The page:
Klondike Derby teaches outdoor survival skills

SYCAMORE – For Austin Petrie, the best part of the Kishwaukee District Klondike Derby was the sled jousting, a new event that used shopping carts on skis.

“This is actually my first time and I didn’t know Klondike was going to be this much fun,” said Petrie, 9, of Cortland.

He also “learned a lot of stuff about first aid” as well as how to use a compass.

The snowy conditions Saturday fit in with the Klondike Derby's underlying purpose, said event coordinator Tom Barone, who also is scoutmaster for Boy Scout Troop 26 in Kirkland. Barone, of Fairdale, dressed in an imitation Voyageur outfit made of a wool blanket coat, called a capote, and high moccasins, during the event at the Sycamore Sportsman's Club..

“Part of what we try to teach the boys is how to survive in weather like this, so if something should happen and they’re caught out there in the middle of a blizzard, they can realize that they’re not going to die; there are ways to keep warm until you can get help," Barone said. "Hopefully, they’ll never have to use it.”

Competitive events emphasizing survival skills included sled racing, fire building, log cutting, first aid, navigating with a map and compass, animal track identification, shooting a .22 caliber rifle for older scouts, and snapper (mouse trap) fishing.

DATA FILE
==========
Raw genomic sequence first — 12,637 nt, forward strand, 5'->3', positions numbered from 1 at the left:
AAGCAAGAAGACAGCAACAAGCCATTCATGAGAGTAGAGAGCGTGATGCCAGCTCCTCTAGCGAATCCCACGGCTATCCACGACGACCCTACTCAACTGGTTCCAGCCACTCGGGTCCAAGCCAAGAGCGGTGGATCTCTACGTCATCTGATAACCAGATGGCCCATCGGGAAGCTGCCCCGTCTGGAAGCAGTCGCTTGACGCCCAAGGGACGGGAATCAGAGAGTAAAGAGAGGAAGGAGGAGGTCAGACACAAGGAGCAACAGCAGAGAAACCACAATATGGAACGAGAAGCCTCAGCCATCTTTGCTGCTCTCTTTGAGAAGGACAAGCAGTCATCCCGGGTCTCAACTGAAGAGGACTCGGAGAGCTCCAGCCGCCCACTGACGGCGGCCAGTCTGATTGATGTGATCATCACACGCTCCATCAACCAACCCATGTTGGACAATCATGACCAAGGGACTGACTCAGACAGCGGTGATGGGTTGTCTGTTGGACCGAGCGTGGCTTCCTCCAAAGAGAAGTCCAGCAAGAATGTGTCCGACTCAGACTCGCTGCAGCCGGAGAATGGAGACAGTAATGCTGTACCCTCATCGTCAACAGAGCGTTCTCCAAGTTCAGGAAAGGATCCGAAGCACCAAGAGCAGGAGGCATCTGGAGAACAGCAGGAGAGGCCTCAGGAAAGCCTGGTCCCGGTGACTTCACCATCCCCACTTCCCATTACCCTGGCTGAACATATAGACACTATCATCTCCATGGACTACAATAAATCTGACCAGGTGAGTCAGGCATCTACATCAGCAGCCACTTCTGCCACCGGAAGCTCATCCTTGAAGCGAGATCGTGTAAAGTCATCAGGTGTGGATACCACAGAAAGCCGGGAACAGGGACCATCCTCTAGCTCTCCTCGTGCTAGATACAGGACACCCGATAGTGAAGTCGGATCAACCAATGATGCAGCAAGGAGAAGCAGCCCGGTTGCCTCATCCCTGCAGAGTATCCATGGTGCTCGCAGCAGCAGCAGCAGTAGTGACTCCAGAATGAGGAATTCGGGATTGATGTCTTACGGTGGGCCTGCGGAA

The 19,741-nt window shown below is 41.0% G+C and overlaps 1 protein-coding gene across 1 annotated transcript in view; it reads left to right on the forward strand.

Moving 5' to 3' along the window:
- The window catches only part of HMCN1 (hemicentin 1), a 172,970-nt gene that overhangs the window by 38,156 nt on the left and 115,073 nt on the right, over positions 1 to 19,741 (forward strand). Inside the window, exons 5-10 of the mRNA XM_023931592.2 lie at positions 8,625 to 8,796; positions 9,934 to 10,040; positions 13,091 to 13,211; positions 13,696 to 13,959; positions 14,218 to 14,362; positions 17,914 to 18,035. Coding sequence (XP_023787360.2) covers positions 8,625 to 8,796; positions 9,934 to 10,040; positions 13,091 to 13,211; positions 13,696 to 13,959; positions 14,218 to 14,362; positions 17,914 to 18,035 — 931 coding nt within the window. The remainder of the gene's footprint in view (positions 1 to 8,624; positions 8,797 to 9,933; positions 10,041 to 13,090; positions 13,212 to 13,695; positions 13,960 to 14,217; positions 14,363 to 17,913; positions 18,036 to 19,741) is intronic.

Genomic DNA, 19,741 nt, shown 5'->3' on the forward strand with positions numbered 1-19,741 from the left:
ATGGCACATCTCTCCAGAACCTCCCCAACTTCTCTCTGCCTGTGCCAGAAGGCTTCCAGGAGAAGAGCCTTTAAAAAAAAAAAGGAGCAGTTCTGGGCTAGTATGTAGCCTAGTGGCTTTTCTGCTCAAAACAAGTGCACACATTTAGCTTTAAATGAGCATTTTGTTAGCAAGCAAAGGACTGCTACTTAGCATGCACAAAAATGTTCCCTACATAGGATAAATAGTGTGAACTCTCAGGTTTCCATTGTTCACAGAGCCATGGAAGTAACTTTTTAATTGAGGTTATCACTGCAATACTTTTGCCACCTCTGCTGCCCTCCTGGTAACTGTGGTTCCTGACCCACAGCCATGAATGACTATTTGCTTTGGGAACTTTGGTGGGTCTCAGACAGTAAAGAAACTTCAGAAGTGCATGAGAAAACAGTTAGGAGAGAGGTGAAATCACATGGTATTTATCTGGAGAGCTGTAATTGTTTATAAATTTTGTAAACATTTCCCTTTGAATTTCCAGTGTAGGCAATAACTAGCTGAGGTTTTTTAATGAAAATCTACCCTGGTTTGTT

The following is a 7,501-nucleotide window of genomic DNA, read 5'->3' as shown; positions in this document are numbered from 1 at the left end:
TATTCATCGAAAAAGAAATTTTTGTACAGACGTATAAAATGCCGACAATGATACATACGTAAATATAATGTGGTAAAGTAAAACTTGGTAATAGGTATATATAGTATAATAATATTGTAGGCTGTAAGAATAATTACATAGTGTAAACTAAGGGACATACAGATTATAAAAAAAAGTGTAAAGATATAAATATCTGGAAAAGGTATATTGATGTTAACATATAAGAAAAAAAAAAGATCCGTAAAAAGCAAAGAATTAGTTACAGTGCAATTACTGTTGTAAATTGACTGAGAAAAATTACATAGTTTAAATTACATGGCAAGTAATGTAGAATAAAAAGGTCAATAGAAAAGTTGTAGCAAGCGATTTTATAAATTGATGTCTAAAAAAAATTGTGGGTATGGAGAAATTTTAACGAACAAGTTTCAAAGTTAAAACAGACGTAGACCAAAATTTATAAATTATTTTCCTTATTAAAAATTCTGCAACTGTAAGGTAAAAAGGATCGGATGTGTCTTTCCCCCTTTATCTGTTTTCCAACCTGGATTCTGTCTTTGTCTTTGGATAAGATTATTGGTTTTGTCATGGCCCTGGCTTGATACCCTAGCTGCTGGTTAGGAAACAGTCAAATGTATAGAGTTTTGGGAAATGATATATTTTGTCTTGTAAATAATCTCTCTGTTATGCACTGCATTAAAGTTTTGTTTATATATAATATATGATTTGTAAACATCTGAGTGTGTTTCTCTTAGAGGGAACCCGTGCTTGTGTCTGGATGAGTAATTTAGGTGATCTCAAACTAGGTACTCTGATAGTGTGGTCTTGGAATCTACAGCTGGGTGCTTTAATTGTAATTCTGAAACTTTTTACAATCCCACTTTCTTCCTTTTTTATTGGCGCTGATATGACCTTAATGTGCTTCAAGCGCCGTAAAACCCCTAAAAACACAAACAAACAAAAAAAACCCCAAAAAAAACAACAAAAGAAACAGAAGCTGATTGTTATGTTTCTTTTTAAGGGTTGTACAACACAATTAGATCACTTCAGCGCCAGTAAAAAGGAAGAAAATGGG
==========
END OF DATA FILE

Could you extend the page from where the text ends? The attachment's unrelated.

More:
Many scouts also enjoyed the unofficial events of snowball fighting, parking lot ice skating, and fireside joke-telling. 

“We let boys be boys,” said Barone. “You get a 10-, 11-, 12-year-old boy, you let him play with fire, you let him do slingshots, you let him race dogsleds and have a snowball fight – a 10-,12-year-old boy, you can’t have more fun than that. And we teach him some things along the way that might help him to be a better citizen; you hope some of that soaks in, in-between the fun.”

Overall, scouting teaches traits boys won't learn in other organizations, said Derek Wild, 14, from Troop 39 in Waterman.

“It teaches you how to deal with other people, how to lead, how to be respectful to each other," Wild said. "It really teaches you just good traits that you can use throughout your whole life.”

In addition to the events during the day Saturday, many of the scouting groups also camped overnight in tents. Some, including Barone, slept in snow caves they dug themselves.

“It’s amazing how warm it stays," Barone said. "I was sitting there in just skivvies, wool socks, and a stocking cap.”

Camping provided the most difficult challenge of the day, however, for several scouts like Michael Geiger, 14, of Sycamore.

“Most of the time you stay up late and then the next day it’s really hard to get up and get going," Geiger said. "That’s probably the hardest [thing I had to do].”

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